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The bowel cancer symptom George Alagiah wished he’d caught earlier

George Alagiah, esteemed BBC presenter, passed away at the age of 67, having bravely fought bowel cancer for nearly ten years.

Diagnosed first in 2014, the news anchor underwent numerous treatment rounds as the disease recurred and metastasized in the subsequent years.

His representative, Mary Greenham, released a statement that read, “George battled relentlessly, but sadly the fight concluded earlier today. Everyone who knew George, whether as a friend, colleague or an ordinary person, held him in deep affection.

“He was an exceptional human being. My thoughts are now with Fran, their sons, and the extended family.”

In a candid discussion earlier this year, Alagiah revealed a symptom he wished he had identified sooner: blood in his stools. He was participating in an NHS initiative aimed at urging the public to opt for its bowel cancer screening program.

He strongly advised those who have received a free test kit from the health service “not to disregard it” as it “could be a lifesaver.”

He had noted, “If I had been screened, I could have been detected. By the time I was 58, I would have undergone screening at least three, possibly four times, and this could have been identified at the polyp stage: snip, snip.”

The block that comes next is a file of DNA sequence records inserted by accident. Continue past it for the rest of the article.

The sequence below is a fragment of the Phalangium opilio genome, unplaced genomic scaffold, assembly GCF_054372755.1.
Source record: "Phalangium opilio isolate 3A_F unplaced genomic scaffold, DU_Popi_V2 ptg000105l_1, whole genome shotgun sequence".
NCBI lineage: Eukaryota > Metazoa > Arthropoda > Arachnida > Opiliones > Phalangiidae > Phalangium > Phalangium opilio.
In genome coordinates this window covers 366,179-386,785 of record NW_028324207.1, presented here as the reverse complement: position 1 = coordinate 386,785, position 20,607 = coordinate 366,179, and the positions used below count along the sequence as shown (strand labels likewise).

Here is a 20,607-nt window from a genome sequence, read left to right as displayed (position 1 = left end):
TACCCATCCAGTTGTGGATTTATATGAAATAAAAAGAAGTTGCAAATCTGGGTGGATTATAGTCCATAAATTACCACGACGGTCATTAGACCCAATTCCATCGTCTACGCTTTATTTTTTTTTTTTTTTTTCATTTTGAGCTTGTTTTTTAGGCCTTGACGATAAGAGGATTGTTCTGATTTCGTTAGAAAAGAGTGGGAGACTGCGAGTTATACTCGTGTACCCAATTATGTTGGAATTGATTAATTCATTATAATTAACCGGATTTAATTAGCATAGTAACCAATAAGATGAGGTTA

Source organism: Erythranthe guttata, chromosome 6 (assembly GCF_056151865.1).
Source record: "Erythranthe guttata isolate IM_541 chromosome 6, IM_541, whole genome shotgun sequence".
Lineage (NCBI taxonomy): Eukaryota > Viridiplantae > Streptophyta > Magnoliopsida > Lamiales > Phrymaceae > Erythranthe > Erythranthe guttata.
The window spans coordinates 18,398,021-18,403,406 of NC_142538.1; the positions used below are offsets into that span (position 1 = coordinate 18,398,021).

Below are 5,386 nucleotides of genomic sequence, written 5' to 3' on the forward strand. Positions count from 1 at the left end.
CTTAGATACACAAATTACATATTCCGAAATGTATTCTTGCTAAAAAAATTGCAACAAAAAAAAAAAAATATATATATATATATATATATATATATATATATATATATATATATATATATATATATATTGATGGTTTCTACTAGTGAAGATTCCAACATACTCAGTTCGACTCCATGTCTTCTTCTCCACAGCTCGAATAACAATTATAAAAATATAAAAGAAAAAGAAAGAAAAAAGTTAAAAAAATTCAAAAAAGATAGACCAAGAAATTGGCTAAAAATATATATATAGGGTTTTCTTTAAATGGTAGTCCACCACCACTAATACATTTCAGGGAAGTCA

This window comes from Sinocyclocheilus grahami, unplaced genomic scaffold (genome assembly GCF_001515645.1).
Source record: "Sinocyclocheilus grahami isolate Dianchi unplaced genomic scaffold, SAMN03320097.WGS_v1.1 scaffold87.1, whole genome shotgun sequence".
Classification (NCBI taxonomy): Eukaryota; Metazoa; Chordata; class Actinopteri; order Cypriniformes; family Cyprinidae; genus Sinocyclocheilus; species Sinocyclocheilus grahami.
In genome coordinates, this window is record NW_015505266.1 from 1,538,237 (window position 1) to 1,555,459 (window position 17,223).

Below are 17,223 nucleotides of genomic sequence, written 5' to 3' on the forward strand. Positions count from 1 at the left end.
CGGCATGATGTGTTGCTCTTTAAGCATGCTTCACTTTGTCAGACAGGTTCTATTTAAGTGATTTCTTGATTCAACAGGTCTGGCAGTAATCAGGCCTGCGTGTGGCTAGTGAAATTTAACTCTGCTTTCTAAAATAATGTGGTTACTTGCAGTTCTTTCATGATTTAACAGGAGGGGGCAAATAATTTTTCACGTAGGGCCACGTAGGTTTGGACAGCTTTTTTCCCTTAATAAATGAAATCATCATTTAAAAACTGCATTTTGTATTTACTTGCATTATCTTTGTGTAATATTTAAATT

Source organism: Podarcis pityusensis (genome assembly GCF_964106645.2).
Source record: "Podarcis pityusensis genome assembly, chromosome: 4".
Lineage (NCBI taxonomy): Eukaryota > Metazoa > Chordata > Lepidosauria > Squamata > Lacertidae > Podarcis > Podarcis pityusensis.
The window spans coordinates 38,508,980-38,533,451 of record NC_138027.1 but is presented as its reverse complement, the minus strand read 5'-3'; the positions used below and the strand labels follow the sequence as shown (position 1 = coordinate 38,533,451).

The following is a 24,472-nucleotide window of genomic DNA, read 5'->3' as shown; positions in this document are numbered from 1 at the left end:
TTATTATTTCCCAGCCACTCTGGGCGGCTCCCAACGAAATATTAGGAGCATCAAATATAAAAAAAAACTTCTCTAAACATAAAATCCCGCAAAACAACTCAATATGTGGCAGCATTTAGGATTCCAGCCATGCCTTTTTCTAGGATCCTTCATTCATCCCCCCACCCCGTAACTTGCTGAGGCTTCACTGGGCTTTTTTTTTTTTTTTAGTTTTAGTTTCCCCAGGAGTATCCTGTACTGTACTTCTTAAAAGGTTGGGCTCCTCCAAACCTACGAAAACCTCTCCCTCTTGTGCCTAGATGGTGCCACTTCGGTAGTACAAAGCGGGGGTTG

After consulting with doctors about discovering blood in his stools, Alagiah was diagnosed. He underwent 17 chemotherapy cycles and five surgeries to manage the disease, which later metastasized to his liver and lymph nodes.

He championed a campaign by Bowel Cancer UK and Beating Bowel Cancer to ensure cancer screening was accessible to all in England from age 50. At present, the screening is offered to everyone aged 60 to 74, but the NHS is broadening the scope to include everyone aged 50 to 59 years old.

Every year in the UK, bowel cancer is diagnosed in approximately 42,000 individuals, with 90 per cent of these diagnoses in people aged 50 and above. It is the fourth most prevalent and the second most deadly cancer, resulting in nearly 16,800 fatalities annually.

Bowel cancer’s primary symptoms comprise persistent blood in stools; a continuing shift in bowel habits, like more frequent visits or diarrhoea; and ongoing lower abdominal discomfort, bloating or pain.

Some patients may also experience loss of appetite, or significant, unintentional weight loss. According to Cancer Research UK, another potential symptom is tenesmus, which is the sensation of needing to defecate without producing stools, or experiencing pain during defecation.

Studies indicate that several factors could potentially amplify the risk of bowel cancer, although they cannot account for every instance. These include a high intake of red or processed meats and low fibre diet; being overweight or obese; inadequate physical activity; and excessive alcohol consumption.

Risk increases with smoking and having a familial history of the disease. Certain individuals with chronic conditions such as extensive ulcerative colitis or Crohn’s disease may also have an increased bowel cancer risk.

Surgery, potentially combined with chemotherapy, radiotherapy or biological treatments, can treat bowel cancer. Detecting the cancer at an early stage significantly enhances survival chances.

However, as per NHS, if a malignant tumour cannot be fully removed surgically, then a cure might not be feasible.

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